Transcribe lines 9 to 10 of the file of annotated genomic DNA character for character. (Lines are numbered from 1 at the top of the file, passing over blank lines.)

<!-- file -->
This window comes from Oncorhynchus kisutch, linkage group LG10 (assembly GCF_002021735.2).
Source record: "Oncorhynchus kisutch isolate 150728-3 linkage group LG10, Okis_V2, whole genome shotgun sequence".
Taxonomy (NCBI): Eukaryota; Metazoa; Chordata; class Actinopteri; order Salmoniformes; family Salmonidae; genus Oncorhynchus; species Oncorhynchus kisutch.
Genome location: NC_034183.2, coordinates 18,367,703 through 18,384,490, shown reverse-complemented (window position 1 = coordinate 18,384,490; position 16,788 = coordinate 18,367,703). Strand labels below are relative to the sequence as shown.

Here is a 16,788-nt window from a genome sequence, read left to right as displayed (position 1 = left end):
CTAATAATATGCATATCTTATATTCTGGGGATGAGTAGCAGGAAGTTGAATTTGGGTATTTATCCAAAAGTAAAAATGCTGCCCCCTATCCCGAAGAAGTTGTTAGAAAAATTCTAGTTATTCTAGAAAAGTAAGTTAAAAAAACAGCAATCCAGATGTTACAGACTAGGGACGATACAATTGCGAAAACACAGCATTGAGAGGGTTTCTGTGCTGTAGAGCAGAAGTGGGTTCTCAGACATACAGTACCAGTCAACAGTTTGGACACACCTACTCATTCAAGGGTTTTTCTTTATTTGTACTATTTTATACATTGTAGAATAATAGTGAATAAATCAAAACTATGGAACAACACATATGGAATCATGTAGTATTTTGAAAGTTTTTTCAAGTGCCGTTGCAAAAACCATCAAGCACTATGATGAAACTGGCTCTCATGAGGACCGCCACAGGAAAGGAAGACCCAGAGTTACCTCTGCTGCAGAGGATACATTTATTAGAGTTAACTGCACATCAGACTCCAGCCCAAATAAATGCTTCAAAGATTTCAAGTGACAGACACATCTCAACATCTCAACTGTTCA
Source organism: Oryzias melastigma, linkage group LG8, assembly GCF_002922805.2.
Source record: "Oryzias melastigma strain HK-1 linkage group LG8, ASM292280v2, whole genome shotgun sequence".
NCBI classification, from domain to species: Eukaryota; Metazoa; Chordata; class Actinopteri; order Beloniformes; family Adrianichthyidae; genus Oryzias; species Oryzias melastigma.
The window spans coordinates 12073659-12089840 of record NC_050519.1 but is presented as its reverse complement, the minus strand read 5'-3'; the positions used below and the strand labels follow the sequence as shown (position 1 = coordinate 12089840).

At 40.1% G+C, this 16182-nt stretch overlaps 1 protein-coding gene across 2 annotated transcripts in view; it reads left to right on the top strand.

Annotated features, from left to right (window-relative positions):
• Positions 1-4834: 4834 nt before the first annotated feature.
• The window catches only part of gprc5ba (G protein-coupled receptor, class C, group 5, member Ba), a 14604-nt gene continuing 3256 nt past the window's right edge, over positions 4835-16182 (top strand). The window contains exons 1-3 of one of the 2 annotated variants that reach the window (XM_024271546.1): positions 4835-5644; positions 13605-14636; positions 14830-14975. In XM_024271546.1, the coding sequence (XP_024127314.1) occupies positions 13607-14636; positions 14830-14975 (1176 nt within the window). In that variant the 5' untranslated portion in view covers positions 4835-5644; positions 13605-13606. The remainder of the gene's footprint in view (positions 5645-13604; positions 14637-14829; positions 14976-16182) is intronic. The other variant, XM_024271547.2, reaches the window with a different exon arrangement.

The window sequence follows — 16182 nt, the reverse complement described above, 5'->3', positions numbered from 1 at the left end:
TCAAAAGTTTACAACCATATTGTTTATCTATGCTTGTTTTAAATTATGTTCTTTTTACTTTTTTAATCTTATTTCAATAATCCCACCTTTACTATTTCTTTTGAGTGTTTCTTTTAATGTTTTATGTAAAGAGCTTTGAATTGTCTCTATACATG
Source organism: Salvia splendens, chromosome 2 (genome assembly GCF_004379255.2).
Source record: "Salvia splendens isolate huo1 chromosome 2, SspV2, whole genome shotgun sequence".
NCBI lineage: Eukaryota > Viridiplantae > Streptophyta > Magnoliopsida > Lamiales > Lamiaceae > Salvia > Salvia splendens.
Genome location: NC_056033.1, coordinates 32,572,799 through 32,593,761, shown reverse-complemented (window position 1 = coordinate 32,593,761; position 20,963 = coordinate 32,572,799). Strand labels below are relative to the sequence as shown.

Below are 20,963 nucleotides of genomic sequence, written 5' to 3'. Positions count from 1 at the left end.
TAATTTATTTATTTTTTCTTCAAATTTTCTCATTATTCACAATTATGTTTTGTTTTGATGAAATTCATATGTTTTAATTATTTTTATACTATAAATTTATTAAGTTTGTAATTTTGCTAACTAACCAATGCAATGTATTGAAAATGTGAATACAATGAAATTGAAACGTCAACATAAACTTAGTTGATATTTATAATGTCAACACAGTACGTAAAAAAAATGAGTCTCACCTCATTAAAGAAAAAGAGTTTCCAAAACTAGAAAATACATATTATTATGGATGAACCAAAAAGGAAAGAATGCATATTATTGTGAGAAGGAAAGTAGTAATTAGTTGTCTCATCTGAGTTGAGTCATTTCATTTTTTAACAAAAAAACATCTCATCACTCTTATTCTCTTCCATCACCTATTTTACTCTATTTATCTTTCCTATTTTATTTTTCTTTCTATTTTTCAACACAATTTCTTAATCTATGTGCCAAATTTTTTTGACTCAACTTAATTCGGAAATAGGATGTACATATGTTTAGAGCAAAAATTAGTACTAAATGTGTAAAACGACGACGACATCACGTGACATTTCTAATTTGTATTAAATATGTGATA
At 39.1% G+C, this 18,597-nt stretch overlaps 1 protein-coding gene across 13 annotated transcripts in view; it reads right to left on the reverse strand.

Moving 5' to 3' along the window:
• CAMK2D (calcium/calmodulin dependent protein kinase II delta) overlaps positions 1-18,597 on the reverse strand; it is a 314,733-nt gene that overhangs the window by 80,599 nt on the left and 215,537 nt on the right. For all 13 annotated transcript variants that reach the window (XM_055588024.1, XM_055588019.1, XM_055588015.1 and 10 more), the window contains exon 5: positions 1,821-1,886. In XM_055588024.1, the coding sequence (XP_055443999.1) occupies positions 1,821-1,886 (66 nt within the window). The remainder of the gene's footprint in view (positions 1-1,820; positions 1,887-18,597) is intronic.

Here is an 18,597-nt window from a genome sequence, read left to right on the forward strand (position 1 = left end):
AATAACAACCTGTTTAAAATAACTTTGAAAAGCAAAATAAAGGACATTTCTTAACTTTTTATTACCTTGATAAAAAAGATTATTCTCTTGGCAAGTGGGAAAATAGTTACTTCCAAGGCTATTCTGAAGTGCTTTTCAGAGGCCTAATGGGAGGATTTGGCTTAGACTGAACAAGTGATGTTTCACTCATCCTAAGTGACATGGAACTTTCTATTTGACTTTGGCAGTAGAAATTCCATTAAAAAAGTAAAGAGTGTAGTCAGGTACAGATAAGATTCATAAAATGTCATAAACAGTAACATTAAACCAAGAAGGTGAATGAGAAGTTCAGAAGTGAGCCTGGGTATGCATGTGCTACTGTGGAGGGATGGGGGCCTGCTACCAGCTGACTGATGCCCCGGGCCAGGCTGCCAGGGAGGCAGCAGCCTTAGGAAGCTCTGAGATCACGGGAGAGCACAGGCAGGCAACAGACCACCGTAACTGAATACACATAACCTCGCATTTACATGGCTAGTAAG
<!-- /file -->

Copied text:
NCBI classification, from domain to species: Eukaryota; Metazoa; Chordata; class Actinopteri; order Beloniformes; family Adrianichthyidae; genus Oryzias; species Oryzias melastigma.
The window spans coordinates 12073659-12089840 of record NC_050519.1 but is presented as its reverse complement, the minus strand read 5'-3'; the positions used below and the strand labels follow the sequence as shown (position 1 = coordinate 12089840).